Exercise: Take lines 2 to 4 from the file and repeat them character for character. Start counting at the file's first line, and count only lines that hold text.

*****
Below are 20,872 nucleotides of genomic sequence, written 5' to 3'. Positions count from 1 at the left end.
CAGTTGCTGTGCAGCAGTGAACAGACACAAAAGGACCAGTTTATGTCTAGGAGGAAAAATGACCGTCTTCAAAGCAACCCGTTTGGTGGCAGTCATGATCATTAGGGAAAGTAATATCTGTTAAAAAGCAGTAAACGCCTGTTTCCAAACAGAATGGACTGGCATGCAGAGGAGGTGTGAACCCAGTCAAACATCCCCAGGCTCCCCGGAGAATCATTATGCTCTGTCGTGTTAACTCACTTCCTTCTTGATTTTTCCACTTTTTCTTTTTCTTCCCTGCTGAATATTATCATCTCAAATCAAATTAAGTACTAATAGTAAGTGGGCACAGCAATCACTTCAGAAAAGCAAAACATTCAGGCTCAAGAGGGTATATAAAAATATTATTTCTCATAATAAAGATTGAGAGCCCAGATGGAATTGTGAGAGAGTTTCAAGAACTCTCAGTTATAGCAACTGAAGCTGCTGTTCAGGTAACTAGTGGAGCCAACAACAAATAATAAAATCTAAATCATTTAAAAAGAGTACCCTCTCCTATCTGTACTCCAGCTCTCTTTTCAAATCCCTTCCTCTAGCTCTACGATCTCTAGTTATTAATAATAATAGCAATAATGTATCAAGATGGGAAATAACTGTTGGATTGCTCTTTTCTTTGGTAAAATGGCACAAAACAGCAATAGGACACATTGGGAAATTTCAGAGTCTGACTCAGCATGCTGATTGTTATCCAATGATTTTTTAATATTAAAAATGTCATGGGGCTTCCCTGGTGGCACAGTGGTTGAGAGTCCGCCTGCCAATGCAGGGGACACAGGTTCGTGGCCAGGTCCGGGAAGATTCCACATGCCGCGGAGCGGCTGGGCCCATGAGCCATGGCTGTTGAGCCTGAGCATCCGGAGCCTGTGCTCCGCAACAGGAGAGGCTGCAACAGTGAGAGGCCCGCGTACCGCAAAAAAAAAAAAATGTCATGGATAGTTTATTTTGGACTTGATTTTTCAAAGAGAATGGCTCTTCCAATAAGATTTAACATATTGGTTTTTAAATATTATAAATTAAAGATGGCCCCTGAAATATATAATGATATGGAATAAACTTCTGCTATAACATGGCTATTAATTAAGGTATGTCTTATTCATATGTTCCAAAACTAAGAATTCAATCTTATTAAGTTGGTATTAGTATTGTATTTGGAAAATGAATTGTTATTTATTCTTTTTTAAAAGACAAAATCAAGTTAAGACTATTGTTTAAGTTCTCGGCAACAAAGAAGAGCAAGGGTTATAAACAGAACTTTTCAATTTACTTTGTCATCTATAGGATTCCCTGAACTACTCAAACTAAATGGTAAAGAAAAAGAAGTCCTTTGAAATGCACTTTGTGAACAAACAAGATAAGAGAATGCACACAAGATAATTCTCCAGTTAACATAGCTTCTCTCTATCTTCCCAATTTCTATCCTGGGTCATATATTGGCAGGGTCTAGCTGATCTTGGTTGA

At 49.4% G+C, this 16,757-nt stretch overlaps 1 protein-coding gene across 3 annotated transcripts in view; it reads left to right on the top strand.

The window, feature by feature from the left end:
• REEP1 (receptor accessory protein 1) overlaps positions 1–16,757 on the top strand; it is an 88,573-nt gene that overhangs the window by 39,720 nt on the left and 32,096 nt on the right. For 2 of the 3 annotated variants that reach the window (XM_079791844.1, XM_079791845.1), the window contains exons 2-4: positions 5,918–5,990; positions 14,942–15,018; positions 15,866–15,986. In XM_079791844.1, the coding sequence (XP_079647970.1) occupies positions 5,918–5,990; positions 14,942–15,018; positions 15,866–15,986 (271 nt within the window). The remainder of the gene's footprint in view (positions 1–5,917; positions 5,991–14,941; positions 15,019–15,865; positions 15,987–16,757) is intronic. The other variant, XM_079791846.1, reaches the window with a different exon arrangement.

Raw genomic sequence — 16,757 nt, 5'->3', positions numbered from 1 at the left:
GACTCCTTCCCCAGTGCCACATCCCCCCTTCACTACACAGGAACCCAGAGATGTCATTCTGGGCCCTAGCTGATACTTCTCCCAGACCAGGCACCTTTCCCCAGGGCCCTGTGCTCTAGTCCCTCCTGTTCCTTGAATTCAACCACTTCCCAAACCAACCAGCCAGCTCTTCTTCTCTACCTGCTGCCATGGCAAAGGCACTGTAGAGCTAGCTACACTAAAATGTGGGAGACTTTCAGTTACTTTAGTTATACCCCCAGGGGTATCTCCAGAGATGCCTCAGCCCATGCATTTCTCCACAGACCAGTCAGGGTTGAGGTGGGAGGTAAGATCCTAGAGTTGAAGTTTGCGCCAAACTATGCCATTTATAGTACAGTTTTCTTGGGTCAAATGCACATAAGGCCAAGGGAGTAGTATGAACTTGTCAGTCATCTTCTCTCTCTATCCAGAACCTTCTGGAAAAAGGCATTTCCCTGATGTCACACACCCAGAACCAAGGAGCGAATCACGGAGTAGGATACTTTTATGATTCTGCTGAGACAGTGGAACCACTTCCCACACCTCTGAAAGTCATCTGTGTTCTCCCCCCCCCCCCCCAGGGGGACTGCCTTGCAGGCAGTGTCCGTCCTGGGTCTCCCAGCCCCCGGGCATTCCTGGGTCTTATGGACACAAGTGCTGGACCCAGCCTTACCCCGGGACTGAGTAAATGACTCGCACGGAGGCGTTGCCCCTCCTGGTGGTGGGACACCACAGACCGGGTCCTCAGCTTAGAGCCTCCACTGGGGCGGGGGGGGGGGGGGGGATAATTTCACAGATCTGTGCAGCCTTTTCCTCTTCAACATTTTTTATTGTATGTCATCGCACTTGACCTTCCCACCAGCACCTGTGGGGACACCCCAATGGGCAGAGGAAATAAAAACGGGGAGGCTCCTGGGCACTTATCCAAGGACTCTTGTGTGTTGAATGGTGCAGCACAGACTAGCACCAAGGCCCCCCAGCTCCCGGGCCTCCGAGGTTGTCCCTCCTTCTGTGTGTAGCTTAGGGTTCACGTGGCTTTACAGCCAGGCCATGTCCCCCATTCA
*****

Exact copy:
CAGTTGCTGTGCAGCAGTGAACAGACACAAAAGGACCAGTTTATGTCTAGGAGGAAAAATGACCGTCTTCAAAGCAACCCGTTTGGTGGCAGTCATGATCATTAGGGAAAGTAATATCTGTTAAAAAGCAGTAAACGCCTGTTTCCAAACAGAATGGACTGGCATGCAGAGGAGGTGTGAACCCAGTCAAACATCCCCAGGCTCCCCGGAGAATCATTATGCTCTGTCGTGTTAACTCACTTCCTTCTTGATTTTTCCACTTTTTCTTTTTCTTCCCTGCTGAATATTATCATCTCAAATCAAATTAAGTACTAATAGTAAGTGGGCACAGCAATCACTTCAGAAAAGCAAAACATTCAGGCTCAAGAGGGTATATAAAAATATTATTTCTCATAATAAAGATTGAGAGCCCAGATGGAATTGTGAGAGAGTTTCAAGAACTCTCAGTTATAGCAACTGAAGCTGCTGTTCAGGTAACTAGTGGAGCCAACAACAAATAATAAAATCTAAATCATTTAAAAAGAGTACCCTCTCCTATCTGTACTCCAGCTCTCTTTTCAAATCCCTTCCTCTAGCTCTACGATCTCTAGTTATTAATAATAATAGCAATAATGTATCAAGATGGGAAATAACTGTTGGATTGCTCTTTTCTTTGGTAAAATGGCACAAAACAGCAATAGGACACATTGGGAAATTTCAGAGTCTGACTCAGCATGCTGATTGTTATCCAATGATTTTTTAATATTAAAAATGTCATGGGGCTTCCCTGGTGGCACAGTGGTTGAGAGTCCGCCTGCCAATGCAGGGGACACAGGTTCGTGGCCAGGTCCGGGAAGATTCCACATGCCGCGGAGCGGCTGGGCCCATGAGCCATGGCTGTTGAGCCTGAGCATCCGGAGCCTGTGCTCCGCAACAGGAGAGGCTGCAACAGTGAGAGGCCCGCGTACCGCAAAAAAAAAAAAATGTCATGGATAGTTTATTTTGGACTTGATTTTTCAAAGAGAATGGCTCTTCCAATAAGATTTAACATATTGGTTTTTAAATATTATAAATTAAAGATGGCCCCTGAAATATATAATGATATGGAATAAACTTCTGCTATAACATGGCTATTAATTAAGGTATGTCTTATTCATATGTTCCAAAACTAAGAATTCAATCTTATTAAGTTGGTATTAGTATTGTATTTGGAAAATGAATTGTTATTTATTCTTTTTTAAAAGACAAAATCAAGTTAAGACTATTGTTTAAGTTCTCGGCAACAAAGAAGAGCAAGGGTTATAAACAGAACTTTTCAATTTACTTTGTCATCTATAGGATTCCCTGAACTACTCAAACTAAATGGTAAAGAAAAAGAAGTCCTTTGAAATGCACTTTGTGAACAAACAAGATAAGAGAATGCACACAAGATAATTCTCCAGTTAACATAGCTTCTCTCTATCTTCCCAATTTCTATCCTGGGTCATATATTGGCAGGGTCTAGCTGATCTTGGTTGA

At 49.4% G+C, this 16,757-nt stretch overlaps 1 protein-coding gene across 3 annotated transcripts in view; it reads left to right on the top strand.

The window, feature by feature from the left end: